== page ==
Planets

Traditional Definition
Etymology: Middle English planete, from Old French, from Late Latin planeta, modification of Greek planEt-, planEs, literally, wanderer, from planasthai to wander.
1. any of the seven celestial bodies: Sun, Moon, Venus, Jupiter, Mars, Mercury, and Saturn that in ancient belief have motions of their own among the fixed stars.
2. any of the large bodies that revolve around the Sun in the solar system. [see IAU resolutions below]
3. a similar body associated with another star.
EARTH -- usually used with "the".
4. a celestial body held to influence the fate of human beings
5. a person or thing of great importance : LUMINARY

- plan·et·like /-"lIk/ adjective
Merriam-Webster Online Dictionary


* The International Astronomical Union [IAU] officially classifies planets.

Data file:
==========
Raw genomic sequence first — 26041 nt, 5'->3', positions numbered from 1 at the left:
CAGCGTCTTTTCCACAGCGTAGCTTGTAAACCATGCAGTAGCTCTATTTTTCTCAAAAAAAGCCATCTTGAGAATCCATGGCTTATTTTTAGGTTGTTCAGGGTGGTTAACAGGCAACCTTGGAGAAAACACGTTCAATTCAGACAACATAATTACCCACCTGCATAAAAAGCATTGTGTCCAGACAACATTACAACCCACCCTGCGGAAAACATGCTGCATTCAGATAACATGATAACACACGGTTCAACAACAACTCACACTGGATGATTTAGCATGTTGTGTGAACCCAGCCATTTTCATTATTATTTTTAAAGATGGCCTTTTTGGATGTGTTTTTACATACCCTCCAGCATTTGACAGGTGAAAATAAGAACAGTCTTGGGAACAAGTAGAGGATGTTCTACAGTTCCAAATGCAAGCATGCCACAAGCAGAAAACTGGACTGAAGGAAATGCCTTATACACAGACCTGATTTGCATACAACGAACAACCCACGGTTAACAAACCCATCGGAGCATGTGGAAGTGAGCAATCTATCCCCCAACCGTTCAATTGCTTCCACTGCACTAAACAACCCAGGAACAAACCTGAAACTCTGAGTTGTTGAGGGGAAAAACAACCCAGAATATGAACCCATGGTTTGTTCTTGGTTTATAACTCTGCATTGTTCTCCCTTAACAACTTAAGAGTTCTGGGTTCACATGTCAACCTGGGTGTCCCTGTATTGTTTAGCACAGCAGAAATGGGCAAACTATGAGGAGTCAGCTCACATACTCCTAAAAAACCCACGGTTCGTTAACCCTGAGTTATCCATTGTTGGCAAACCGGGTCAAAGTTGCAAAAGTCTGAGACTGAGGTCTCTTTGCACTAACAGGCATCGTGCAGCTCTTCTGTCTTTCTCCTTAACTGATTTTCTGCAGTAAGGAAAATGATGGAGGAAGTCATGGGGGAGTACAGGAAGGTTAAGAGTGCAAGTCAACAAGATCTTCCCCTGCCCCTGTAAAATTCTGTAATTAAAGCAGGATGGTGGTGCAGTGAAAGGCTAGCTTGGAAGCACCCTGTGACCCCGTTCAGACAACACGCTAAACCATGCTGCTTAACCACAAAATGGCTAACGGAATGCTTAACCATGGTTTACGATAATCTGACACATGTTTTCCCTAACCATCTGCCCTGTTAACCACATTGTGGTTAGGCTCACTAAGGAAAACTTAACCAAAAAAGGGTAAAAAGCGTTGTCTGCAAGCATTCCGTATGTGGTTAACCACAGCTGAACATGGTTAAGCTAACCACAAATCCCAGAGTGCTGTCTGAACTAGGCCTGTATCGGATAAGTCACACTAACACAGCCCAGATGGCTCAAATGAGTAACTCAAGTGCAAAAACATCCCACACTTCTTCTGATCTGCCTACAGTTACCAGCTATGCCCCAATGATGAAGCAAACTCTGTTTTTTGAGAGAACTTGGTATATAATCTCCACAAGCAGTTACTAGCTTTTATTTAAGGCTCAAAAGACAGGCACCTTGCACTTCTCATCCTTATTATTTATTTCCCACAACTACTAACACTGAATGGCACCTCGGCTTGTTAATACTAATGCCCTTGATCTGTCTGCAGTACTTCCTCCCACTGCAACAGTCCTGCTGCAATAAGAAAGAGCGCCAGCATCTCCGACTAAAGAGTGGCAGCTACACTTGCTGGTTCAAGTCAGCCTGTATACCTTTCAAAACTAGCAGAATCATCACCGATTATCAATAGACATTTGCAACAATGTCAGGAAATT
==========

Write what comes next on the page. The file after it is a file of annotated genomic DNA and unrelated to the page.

STATUS February 2, 2006

"The IAU notes the very rapid pace of discovery of bodies within the Solar system over the last decade and so our understanding of the Trans-Neptunian Region is therefore still evolving very rapidly. This is in serious contrast to the situation when Pluto was discovered. As a consequence, The IAU has established a Working Group to consider the definition of a minimum size for a Planet. Until the report of this Working Group is received, all objects discovered at a distance from the Sun greater than 40 AU will continue to be regarded as part of the Trans-Neptunian population."


UPDATE August 24, 2006

RESOLUTION 5A
The IAU therefore resolves that planets and other bodies in our Solar System be defined into three distinct categories in the following way:

1. A planet1 is a celestial body that
(a) is in orbit around the Sun,
(b) has sufficient mass for its self-gravity to overcome rigid body forces so that it assumes a hydrostatic equilibrium (nearly round) shape, and
(c) has cleared the neighbourhood around its orbit.